Sheffield United: There may be a new blade in town

SHEFFIELD UNITED, who are pushing for a return to the Premier League, could soon be in the hands of a new owner, a move that could help stave off a financial crisis and reposition the club for future growth.

The Bramall Lane regulars thought their club was going to be bought by American investor Henry Mauriss for £ 115 million, but the deal never materialised or got beyond the approval process. The latest interest comes from Nigerian businessman Dozy Mmobuosi, who has tabled a £ 90 million bid for the Blades. 

Sheffield United are currently in second place in the Championship and are well positioned to win a promotion place. They had a taste of the Premier League between 2019-20 and 2020-21 and last season, they finished fifth in the Championship and were knocked out out of the play-offs by Nottingham Forest.

While in the Premier, Sheffield United’s income went up from £ 20.8 million to £ 143 million in 2019-20 and £ 115 million a year later. Their last Championship campaign before promotion saw them pay out 195% of income in wages. With the enormous increase in revenues, United’s wage bill of £ 77.9 million in 2019-20 was a more respectable 54% of earnings.

The club recently admitted that the money earned from their two-year stint in the Premier has now been spent – on wages (£130m), transfer fees (£100m) and club infrastructure (£40m), and that in hindsight, more should have been allocated to the latter. 

In both 2019-20 and 2020-21, Sheffield United made pre-tax profits totalling £ 18.9 million and £ 10.3 million respectively, but cracks have appeared in the club’s finances and they failed to make a transfer instalment payment to another club. It has been reported that the club is Liverpool and it was part of the acquisition of forward Rhian Brewster in October 2020 for £ 23.5 million. It has also been reported that Prince Abdullah, the current owner, had to inject up to £ 20 million into the club and potential new owner, Mmobuosi, has paid an eight-figure sum to ensure two players, Sander Berge and Iliman Ndiaye, can stay at the club and the club could stave off the threat of administration. Both were set to be sold to ease Sheffield United’s problems. As it stands, there could be an exodus of the club’s best players in the summer if the situation fails to improve.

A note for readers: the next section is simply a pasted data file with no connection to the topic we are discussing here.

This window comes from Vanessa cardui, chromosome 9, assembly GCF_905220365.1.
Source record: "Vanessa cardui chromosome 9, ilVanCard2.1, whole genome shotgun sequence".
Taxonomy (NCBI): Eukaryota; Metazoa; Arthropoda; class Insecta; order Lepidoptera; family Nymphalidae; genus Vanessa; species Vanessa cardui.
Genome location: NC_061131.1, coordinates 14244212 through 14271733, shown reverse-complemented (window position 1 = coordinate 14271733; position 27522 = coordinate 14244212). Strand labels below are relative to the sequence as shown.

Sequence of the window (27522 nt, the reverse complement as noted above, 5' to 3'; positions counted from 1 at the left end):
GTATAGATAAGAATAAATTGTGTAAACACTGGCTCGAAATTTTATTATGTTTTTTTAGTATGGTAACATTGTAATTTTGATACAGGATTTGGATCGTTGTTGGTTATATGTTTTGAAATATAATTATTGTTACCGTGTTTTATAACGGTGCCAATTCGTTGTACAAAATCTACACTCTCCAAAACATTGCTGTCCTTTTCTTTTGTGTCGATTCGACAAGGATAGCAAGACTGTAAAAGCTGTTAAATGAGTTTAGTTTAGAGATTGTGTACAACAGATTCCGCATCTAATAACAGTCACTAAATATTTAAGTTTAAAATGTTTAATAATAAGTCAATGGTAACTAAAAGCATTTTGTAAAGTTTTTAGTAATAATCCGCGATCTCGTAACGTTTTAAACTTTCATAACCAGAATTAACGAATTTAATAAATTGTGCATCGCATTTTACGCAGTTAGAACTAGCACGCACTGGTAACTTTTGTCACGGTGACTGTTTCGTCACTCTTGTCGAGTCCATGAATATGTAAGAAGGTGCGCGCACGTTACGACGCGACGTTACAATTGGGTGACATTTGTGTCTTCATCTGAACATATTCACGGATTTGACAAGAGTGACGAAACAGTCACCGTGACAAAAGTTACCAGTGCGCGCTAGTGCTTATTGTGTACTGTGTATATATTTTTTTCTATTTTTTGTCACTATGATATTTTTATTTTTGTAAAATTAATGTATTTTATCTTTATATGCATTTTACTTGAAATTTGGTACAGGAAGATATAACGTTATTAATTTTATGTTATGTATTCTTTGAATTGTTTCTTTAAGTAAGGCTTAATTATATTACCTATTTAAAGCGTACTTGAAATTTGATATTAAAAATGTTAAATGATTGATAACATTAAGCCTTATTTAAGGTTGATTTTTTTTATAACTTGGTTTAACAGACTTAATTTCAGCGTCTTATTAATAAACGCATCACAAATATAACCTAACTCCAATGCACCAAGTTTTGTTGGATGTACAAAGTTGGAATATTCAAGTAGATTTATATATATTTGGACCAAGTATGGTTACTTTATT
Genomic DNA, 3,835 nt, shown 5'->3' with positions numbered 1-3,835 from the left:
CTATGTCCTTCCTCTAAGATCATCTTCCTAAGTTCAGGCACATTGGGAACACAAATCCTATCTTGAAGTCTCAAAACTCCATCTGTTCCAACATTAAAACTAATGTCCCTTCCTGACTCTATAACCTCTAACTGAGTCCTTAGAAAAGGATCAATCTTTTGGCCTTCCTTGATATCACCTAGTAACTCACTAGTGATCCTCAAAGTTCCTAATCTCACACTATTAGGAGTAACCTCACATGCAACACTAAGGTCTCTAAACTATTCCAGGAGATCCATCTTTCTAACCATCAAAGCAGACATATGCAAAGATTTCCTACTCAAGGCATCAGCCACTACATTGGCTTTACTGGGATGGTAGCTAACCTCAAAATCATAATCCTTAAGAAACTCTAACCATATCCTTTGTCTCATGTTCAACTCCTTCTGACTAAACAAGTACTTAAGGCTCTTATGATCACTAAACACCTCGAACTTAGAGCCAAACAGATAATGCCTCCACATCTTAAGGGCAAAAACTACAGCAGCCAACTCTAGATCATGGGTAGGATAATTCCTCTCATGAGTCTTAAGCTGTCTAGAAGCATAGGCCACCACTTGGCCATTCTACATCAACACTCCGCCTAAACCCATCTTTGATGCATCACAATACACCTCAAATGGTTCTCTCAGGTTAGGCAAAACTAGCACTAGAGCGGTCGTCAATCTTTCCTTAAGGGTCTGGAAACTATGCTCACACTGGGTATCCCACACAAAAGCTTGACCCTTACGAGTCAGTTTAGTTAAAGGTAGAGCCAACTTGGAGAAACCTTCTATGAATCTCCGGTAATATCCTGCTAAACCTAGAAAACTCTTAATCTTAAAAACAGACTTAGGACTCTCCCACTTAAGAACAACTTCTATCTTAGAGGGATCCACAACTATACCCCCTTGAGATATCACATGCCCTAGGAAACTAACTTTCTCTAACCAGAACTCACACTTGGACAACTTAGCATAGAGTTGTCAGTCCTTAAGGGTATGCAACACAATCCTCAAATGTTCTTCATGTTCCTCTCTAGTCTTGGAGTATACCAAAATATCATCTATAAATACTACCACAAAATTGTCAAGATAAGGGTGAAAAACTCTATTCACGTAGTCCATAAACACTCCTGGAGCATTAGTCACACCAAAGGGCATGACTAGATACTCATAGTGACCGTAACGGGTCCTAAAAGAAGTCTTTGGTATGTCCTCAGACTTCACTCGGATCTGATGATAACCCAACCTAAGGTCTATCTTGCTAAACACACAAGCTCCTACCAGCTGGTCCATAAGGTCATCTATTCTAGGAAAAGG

The result of the Brewster affair is that Sheffield United have been placed under a transfer embargo, which applies only to the EFL, so if they win promotion, they will be free of the sanction.

Mmobuosi is 43 years of age and owns the telecom company Tingo. He is said to have a net worth of £ 7.6 billion, although the Daily Mail reported that Tingo has seen its market value collapse over the past two years. The EFL is currently examining the takeover but it could be a while before the decision around Mmobuosi’s suitability becomes public – the EFL is spending much more time on its due diligence at the moment.

Sheffield United is a big club by many standards and Sheffield remains the world’s first football city, with two sizeable clubs in United and Wednesday and Sheffield FC, the game’s oldest club. United are certainly not out of place in the Premier League, but in order to sustain football at that level, they need to find ways to grow their financial base in order to become more competitive alongside the top clubs. It’s a challenge, but maybe new ownership will transform the Blades.

Eredivisie: Can Feyenoord become champions again?

FEYENOORD and PSV Eindhoven meet this weekend in the Eredivisie, a game that could strengthen the home side’s position at the top of the table or revive PSV’s title bid. At the same time, Ajax, who are one point behind PSV, could still have a say in the race for the top, although the reigning champions are in a state of flux at the moment.